Australians have been wearing the green and gold for their country for more than a century, but those colours have not always been the first choice for Australian sporting teams.
From Saturday July 27 until Sunday April 20, 2014, the National Sports Museum will showcase a rare and valuable collection of artefacts illustrating the evolution of green and gold as Australia’s national sporting colours.
More than Green and Gold: Australia’s Sporting Colours captures the historical journey of ‘green and gold’, from 19th century experiments with the national colour palette through to the contemporary use of the colours to define the broader Australian identity.
“As our cricketers pull on their baggy greens to represent Australia in the Ashes this year, it’s fitting that we look back to their counterparts of 1899, who were the first to wear the green and gold for Australia,” said National Sports Museum curator, Helen Walpole.
“The exhibition’s opening coincides with the Ashes taking place in England and the exhibition’s run will continue as the second of 2013’s two Ashes series comes to the MCG later this year.
“There have been some fascinating colour choices over the years. The exhibition includes what we think is the oldest piece of Australian team uniform still in existence – a pink and black striped sash from the Australian cricketers of 1880.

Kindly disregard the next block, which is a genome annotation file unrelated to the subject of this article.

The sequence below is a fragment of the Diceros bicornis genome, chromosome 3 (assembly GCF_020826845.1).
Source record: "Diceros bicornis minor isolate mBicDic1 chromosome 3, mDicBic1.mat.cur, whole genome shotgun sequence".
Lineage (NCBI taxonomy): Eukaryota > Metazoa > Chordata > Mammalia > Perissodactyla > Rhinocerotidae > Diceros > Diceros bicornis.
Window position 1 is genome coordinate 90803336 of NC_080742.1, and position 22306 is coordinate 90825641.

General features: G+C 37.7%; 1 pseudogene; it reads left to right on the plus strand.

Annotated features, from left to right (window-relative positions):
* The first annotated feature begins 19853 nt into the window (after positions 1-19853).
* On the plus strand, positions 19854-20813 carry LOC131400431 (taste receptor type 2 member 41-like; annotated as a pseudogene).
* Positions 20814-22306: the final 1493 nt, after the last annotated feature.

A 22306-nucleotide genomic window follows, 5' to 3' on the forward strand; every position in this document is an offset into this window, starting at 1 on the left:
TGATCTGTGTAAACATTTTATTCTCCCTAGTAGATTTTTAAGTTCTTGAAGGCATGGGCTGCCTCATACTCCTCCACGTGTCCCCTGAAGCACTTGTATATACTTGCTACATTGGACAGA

“Anyone who thinks the combination of green and gold is unfashionable should definitely take a look at this piece of sartorial sporting history.”
Of course, 2013 marks 30 years since the green and gold boxing kangaroo received national and international prominence when it served as the symbol for the successful Australian challenge for the America’s Cup in 1983.
The exhibition will mark this anniversary by featuring one of the original boxing kangaroo banners (from the Western Australian Museum), as well as the infamous boxing kangaroo dress worn by Barry Humphries’ character, Dame Edna Everage (from the Arts Centre, Melbourne).
John Bertrand, the yachtsman who skippered Australia II to victory in the 1983 America’s Cup, ending 132 years of American supremacy, was instrumental in the transition of the green and gold from the sporting field into the broader social domain.
“The green and gold boxing kangaroo was our America's Cup 'battle flag’,” said Bertrand.
“Its red gloves were a symbol for aggression, its pumped up chest embodied the pride of our nation and, of course, the green and gold represented our national sporting colours.”
As well as featuring unique Australian sporting uniforms from the past 130 years, the exhibition also demonstrates how the green and gold colours have extended beyond sport to become truly ‘national’ – used in political logos, patriotic campaigns, commercial products, artworks and costumes.
John Howard’s green and gold tracksuit, the 1999 ‘yes’ republic campaign, the ‘Australian Made’ symbol and the uniform of the Numbats (Australia’s inaugural Sudoku team) are just some of the examples included in the exhibition to reflect the broader use of the colours.
The National Sports Museum is open daily from 10.00am. Access to view More than Green and Gold: Australia’s Sporting Colours is included in standard museum entry.